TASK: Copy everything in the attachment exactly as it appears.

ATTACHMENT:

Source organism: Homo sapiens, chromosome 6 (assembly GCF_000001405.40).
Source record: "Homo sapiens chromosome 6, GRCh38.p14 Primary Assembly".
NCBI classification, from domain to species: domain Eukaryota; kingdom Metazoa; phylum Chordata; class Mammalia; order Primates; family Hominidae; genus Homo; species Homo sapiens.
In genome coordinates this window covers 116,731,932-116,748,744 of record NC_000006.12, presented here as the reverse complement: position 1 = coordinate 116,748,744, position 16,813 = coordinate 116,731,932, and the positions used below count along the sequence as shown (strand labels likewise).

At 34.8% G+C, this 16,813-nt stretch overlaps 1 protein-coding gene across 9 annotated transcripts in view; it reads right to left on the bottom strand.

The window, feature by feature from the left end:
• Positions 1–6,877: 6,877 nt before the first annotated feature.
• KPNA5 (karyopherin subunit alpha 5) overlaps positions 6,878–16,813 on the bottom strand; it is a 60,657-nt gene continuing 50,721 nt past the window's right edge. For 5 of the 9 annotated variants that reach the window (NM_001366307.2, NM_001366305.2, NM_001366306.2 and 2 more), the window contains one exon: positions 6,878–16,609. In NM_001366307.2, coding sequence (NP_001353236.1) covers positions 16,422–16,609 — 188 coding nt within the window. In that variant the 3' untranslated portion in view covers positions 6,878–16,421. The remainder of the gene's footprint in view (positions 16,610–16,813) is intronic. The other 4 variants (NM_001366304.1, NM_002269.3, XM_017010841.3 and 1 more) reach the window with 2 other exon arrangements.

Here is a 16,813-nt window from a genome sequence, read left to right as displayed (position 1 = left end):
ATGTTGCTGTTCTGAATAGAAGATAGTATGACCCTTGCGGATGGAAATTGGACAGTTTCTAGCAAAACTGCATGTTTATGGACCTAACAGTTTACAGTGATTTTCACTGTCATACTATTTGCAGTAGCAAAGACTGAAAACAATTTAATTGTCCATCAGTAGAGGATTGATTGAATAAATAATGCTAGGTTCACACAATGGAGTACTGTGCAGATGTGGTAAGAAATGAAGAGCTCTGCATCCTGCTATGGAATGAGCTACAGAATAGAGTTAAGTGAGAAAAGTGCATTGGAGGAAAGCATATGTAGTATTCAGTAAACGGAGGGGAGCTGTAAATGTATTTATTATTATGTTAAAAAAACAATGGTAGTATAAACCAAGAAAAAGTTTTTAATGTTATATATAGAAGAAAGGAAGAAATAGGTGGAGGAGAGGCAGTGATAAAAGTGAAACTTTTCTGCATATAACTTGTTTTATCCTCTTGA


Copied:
Source organism: Homo sapiens, chromosome 6 (assembly GCF_000001405.40).
Source record: "Homo sapiens chromosome 6, GRCh38.p14 Primary Assembly".
NCBI classification, from domain to species: domain Eukaryota; kingdom Metazoa; phylum Chordata; class Mammalia; order Primates; family Hominidae; genus Homo; species Homo sapiens.
In genome coordinates this window covers 116,731,932-116,748,744 of record NC_000006.12, presented here as the reverse complement: position 1 = coordinate 116,748,744, position 16,813 = coordinate 116,731,932, and the positions used below count along the sequence as shown (strand labels likewise).

At 34.8% G+C, this 16,813-nt stretch overlaps 1 protein-coding gene across 9 annotated transcripts in view; it reads right to left on the bottom strand.

The window, feature by feature from the left end:
• Positions 1–6,877: 6,877 nt before the first annotated feature.
• KPNA5 (karyopherin subunit alpha 5) overlaps positions 6,878–16,813 on the bottom strand; it is a 60,657-nt gene continuing 50,721 nt past the window's right edge. For 5 of the 9 annotated variants that reach the window (NM_001366307.2, NM_001366305.2, NM_001366306.2 and 2 more), the window contains one exon: positions 6,878–16,609. In NM_001366307.2, coding sequence (NP_001353236.1) covers positions 16,422–16,609 — 188 coding nt within the window. In that variant the 3' untranslated portion in view covers positions 6,878–16,421. The remainder of the gene's footprint in view (positions 16,610–16,813) is intronic. The other 4 variants (NM_001366304.1, NM_002269.3, XM_017010841.3 and 1 more) reach the window with 2 other exon arrangements.

Here is a 16,813-nt window from a genome sequence, read left to right as displayed (position 1 = left end):
ATGTTGCTGTTCTGAATAGAAGATAGTATGACCCTTGCGGATGGAAATTGGACAGTTTCTAGCAAAACTGCATGTTTATGGACCTAACAGTTTACAGTGATTTTCACTGTCATACTATTTGCAGTAGCAAAGACTGAAAACAATTTAATTGTCCATCAGTAGAGGATTGATTGAATAAATAATGCTAGGTTCACACAATGGAGTACTGTGCAGATGTGGTAAGAAATGAAGAGCTCTGCATCCTGCTATGGAATGAGCTACAGAATAGAGTTAAGTGAGAAAAGTGCATTGGAGGAAAGCATATGTAGTATTCAGTAAACGGAGGGGAGCTGTAAATGTATTTATTATTATGTTAAAAAAACAATGGTAGTATAAACCAAGAAAAAGTTTTTAATGTTATATATAGAAGAAAGGAAGAAATAGGTGGAGGAGAGGCAGTGATAAAAGTGAAACTTTTCTGCATATAACTTGTTTTATCCTCTTGA